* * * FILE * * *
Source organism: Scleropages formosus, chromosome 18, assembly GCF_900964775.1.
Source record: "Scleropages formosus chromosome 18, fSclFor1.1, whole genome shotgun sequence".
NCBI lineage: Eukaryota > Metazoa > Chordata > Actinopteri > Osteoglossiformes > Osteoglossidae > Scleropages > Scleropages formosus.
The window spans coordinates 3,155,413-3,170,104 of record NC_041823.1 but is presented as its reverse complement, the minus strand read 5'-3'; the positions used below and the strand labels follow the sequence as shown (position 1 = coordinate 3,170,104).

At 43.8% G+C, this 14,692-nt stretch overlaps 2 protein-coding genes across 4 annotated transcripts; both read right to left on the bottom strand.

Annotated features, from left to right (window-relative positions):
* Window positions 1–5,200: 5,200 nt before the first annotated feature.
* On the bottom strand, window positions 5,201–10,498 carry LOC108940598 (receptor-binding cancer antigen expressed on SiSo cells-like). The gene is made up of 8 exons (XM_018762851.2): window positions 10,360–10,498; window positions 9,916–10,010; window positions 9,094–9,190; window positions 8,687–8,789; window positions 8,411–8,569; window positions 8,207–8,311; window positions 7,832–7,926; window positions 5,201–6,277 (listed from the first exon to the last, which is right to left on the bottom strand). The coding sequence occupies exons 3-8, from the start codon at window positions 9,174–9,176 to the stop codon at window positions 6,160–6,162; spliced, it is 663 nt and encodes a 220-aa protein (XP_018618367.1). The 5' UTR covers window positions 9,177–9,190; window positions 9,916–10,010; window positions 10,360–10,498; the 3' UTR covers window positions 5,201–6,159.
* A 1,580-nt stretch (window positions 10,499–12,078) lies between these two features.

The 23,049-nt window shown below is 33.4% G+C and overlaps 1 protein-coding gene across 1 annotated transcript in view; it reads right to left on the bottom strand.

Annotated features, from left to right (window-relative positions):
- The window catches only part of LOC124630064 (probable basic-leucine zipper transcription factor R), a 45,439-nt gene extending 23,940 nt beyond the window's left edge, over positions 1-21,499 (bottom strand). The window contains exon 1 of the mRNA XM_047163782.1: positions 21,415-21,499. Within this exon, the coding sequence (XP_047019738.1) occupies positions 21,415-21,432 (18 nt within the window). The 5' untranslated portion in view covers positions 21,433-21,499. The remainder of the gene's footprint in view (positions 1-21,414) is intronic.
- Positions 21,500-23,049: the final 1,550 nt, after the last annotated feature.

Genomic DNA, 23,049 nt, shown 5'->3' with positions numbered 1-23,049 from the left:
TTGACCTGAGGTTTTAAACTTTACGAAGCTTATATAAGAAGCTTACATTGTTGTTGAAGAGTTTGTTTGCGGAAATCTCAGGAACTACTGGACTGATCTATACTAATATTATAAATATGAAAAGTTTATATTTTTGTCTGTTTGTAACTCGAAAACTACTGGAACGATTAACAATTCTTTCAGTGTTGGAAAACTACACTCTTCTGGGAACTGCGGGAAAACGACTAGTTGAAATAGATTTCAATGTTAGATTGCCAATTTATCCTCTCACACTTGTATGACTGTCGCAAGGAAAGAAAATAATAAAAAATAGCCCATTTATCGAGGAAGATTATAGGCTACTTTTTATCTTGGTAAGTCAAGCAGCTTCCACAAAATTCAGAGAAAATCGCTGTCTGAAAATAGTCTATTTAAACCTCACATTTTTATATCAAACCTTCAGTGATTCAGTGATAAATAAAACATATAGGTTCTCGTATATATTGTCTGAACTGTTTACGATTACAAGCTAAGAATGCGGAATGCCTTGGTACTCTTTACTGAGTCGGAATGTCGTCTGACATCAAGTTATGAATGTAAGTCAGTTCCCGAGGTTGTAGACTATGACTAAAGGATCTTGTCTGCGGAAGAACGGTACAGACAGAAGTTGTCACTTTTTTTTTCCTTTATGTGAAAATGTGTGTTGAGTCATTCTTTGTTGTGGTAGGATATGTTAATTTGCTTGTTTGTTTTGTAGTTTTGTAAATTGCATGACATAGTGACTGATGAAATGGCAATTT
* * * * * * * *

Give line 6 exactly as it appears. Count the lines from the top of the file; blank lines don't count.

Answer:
Annotated features, from left to right (window-relative positions):